• One thing that will probably not appear in the main stream media, since it would fly into the face of the current administration and Napolitano’s insistence that there is no problem on the borders or in border states, are the ominous warning signs that are posted in the form of graffiti warning of terror threats and reprisals on all known people cooperating with law enforcement. You can be assured that we have a handle on this and it will be handled the Texas way……swift, silent, and deadly without interference from the Feds because they are not in the loop and will not be. The Feds are not to be trusted. Just keep an eye out and you will see.

        We had a huge Asian gang problem years ago…..it is now eradicated….the same here.

        • I hope things get squared away on this matter. If this were to leave Texas it may hurt the gun grabbers attempts at gun control, we can’t have that. They are our entertainment as of late, why stop a good thing 🙂

  22. Thanks to the Liberal Democrats, there will now be millions more Americans without health insurance. When can we lynch all of them? http://godfatherpolitics.com/10130/individual-health-insurance-to-increase-from-32-to-80-according-to-recent-study/

    Then we have those that think that govt is the answer. Will they finally admit they are wrong?

    • Our company costs went up 18% this year. the company still covers employees 100% but families now have to contribute. I my case just for my wife, it will cost be over a $1000 this year just for premiums. This despite having the highest deductible plan that is offered. I know others pay more but this just demonstrates the trend that is coming. When the Ocare was being debated, I stated that nothing in the package was aimed at reducing costs. Seams I was right.

      • Anything govt touches, it usually breaks. This is no different, and you were right along the the rest of us smart people 😆 I’m going to guess that all those Obamanot’s who supported this stupid legislation are feeling pretty dumb right now. It suck’s for everyone when Liberal stupidity is proven true. Dumb asses !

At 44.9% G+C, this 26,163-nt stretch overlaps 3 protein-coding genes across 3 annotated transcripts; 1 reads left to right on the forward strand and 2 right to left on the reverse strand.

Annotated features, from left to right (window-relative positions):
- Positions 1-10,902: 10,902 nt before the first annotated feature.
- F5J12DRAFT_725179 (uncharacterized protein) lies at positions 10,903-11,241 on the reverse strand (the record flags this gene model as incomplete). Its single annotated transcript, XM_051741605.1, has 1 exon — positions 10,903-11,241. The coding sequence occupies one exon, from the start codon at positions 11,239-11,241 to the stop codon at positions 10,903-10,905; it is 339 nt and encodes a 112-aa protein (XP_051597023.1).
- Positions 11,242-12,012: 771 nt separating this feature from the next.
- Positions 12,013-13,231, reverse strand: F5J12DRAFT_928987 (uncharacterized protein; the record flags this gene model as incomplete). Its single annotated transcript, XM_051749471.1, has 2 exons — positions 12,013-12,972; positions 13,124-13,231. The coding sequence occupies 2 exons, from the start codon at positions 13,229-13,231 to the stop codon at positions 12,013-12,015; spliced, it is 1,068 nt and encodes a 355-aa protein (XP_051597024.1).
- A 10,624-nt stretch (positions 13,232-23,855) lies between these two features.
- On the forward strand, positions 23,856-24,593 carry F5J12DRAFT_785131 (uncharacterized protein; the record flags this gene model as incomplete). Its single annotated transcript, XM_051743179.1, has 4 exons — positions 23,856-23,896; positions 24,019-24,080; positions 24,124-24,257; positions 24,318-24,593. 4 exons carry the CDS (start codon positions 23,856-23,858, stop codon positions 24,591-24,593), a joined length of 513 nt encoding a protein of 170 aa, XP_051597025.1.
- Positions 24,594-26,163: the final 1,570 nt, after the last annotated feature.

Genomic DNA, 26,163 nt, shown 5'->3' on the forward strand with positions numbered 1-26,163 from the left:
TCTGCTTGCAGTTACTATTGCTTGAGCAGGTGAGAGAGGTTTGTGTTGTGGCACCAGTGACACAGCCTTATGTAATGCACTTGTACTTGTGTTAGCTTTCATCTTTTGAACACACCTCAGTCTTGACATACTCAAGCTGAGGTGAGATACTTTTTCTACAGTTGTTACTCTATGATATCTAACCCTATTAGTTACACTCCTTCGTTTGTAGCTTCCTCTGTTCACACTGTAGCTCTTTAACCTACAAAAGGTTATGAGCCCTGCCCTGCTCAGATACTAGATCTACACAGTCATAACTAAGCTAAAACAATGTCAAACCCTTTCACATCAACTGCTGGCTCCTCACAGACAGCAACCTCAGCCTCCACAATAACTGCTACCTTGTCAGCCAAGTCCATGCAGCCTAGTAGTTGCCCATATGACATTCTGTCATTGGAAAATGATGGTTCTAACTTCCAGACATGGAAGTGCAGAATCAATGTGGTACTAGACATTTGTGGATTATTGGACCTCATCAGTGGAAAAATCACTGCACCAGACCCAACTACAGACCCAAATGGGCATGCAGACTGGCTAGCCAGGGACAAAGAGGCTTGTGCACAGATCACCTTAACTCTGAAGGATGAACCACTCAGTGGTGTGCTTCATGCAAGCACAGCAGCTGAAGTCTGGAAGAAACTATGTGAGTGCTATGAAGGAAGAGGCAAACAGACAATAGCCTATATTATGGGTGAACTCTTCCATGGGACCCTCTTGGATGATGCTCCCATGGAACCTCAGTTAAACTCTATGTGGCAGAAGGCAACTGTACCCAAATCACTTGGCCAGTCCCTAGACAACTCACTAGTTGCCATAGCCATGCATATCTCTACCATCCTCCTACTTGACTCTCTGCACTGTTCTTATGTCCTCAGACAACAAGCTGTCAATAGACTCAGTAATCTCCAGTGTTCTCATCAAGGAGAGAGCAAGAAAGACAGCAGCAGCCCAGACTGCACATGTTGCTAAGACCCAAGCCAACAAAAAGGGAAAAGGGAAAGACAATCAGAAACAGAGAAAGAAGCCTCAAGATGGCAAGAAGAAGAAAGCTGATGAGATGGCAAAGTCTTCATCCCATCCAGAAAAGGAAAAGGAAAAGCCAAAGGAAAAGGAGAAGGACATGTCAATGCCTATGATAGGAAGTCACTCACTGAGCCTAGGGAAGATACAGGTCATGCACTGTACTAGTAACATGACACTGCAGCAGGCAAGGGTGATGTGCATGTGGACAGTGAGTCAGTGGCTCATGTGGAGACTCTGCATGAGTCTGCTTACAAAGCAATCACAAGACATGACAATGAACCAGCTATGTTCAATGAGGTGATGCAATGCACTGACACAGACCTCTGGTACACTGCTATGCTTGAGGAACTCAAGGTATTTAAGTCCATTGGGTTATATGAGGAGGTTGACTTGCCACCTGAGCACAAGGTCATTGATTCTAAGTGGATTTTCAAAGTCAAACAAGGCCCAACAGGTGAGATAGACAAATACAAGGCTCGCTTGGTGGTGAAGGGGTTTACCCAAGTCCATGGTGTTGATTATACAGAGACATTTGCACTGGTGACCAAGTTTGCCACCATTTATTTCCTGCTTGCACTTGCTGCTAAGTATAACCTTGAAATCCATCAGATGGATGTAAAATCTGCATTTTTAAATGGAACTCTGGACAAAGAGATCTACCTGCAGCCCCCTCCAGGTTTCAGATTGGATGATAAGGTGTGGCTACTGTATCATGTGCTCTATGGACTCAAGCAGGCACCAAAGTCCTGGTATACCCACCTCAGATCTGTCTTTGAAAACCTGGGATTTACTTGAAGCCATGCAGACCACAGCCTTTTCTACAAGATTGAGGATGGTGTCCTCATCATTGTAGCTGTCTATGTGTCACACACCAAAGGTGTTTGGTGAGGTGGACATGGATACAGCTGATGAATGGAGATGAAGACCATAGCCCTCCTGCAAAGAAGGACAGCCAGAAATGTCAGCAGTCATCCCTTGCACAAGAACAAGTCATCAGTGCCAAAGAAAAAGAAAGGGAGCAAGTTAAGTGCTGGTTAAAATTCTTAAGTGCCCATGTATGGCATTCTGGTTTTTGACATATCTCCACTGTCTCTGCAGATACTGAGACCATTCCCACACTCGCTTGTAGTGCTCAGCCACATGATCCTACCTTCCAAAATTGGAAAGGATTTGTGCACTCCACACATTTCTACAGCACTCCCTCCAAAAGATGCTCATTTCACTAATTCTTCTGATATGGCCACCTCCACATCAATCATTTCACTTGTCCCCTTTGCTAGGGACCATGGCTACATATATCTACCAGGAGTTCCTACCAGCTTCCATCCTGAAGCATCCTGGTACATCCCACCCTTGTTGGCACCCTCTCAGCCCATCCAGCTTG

• T Ray….the average rise in insurance rates here is between 30 and 75% depending upon the company and insurance pool that is selected. My insurance co pay for Veterans medical has gone up over 40% now….and even veterans with war related disabilities are now required, under O Care, to pay copay for treatment. Veterans prosthetics are now taxed and replacements are co pay…..

        In addition, another lie in the Ocare……….all this hoopla about being able to keep your current insurance….is a lie. Most are losing it.

        But look on the bright side………maybe there will be a backlash later…..as the new taxes have already hit the middle and poor class right between the eyes, the rise in insurance is hitting the middle and poor class…..right between the eyes…

        Perhaps this is the 2×4 characterization……..sometimes it takes one between the eyes to wake people up. It is a sad day when our wounded men and women now have co-pays. A sad day……..

  23. More Liberal indoctrination towards Communism. http://www.cnsnews.com/blog/kristine-marsh/conservatives-christians-fox-news-bashed-annual-taxpayer-sponsored-lgbt-youth

    The targets list is growing, they better hope it don’t get to that!

    • Yes, we’re so much more civilized using drones to kill people … oy vey.

      • The article didn’t mention drones, just these people lopping off the heads of other people. Then again, blowing someone into a million pieces is even messier, and dead is dead. I’m not 100% for the use of drones either, and killing innocent civilians is no different than murder in my eyes.

      • But Charlie………..the man you voted for and put into office……..the government that you support……has used more drones, started more wars and killed more people than anything that Bush has done….want specifics?

        • Facts would just confuse him Colonel, isn’t he bad enough already ? 🙂

          • Ya know Gman…..even Captain Cannoli is not stupid……he sees it and he knows it…..he is trying to figure out how to adjust to it. I really do think that he is a “closet conservative”….but his entertainment is in riling you and others………

            Sorry Charlie…….I figured you out a long time ago. However……..I LUV YA MAN.

            • The Colonel is always closest to the truth! Somewhat conservative … still a liberal socially and socialist economically, though … but I do love getting G going … LUV YA BACK! 🙂

              • I will agree with your liberal bend socially….I even confess to being pretty moderate on the social side…I do have my limits though……